Coal ash is a catastrophe. But Grand Jury Investigations and subpoenas flying through the air are an altogether more worrisome development. Dancing the ‘ole political two step’ with an FBI agent doesn’t work. And in Grand Jury investigations people testify under oath so fibbing is off the table. If you’re a DENR employee or a lobbyist who lobbied a DENR employee you’re face to face with a cold hard fact – the Grand Jury is looking for an answer to a simple question: Did someone in DENR cut Duke Power a break? And did he or she get anything in return?
 
This kind of investigation can be the deadliest calamity in politics. There’re no backroom fixes. No quarter is given. And the consequences can be a lot more unfortunate than losing an election.

 

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09
This is a story about how even “good” money – that is, money spent for candidates and causes I like – can be bad.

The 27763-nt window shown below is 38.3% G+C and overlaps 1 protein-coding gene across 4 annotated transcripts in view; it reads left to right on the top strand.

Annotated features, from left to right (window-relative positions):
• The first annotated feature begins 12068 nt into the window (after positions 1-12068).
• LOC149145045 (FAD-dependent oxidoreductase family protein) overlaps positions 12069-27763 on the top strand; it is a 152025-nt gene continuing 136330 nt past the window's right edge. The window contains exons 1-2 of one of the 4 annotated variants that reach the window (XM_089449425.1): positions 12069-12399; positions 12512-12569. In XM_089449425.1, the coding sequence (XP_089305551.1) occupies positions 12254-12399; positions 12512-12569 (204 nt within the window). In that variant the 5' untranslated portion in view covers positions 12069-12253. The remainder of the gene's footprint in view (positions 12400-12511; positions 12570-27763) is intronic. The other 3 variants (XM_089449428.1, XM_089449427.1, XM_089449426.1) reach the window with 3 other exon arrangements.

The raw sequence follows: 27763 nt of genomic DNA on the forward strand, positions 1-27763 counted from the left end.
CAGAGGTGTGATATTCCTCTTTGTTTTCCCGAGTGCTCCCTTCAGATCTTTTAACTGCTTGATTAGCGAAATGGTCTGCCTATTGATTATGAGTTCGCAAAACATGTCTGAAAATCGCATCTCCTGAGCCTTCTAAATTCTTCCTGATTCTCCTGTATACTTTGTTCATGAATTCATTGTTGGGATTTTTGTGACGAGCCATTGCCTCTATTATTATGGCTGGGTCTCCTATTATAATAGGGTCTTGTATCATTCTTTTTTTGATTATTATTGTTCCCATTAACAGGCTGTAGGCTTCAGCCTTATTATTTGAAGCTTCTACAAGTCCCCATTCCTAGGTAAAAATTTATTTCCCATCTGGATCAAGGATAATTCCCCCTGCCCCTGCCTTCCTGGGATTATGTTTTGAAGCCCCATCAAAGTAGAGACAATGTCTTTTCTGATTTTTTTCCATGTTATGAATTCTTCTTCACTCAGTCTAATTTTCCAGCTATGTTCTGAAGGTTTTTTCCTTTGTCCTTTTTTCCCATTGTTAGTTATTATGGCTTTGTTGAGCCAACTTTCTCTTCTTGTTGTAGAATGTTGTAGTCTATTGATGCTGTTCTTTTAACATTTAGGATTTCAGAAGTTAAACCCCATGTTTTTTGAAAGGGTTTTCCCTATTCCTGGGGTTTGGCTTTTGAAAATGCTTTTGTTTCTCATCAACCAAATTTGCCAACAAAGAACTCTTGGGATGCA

It’s a story about how outside donors and independent campaigns, not candidates and office-holders, are setting the political agenda. You can walk, and run, but money talks.
 
Most every poll you see in North Carolina today shows that education is the number one issue. And the Republican legislature’s biggest vulnerability – as is Thom Tillis’s – is its war against teachers and public schools.
 
But what issue dominates the pro-Democratic TV ads? It’s not education. It’s the environment, clean air and water, and the coal ash spill.
 
Now, those are great issues. Great Democratic issues. But why is TV filled with ads about the environment, and not education?
 
Because the big donors – big national and in-state donors – care more about environmental issues than education issues.
 
This is what the United States Supreme Court in effect believes should happen: People with money should be able to decide the agenda and define the issues. The Court says that is fundamental in our Constitution.
 
You can decide for yourself whether that’s good or bad. But how many ads can you afford?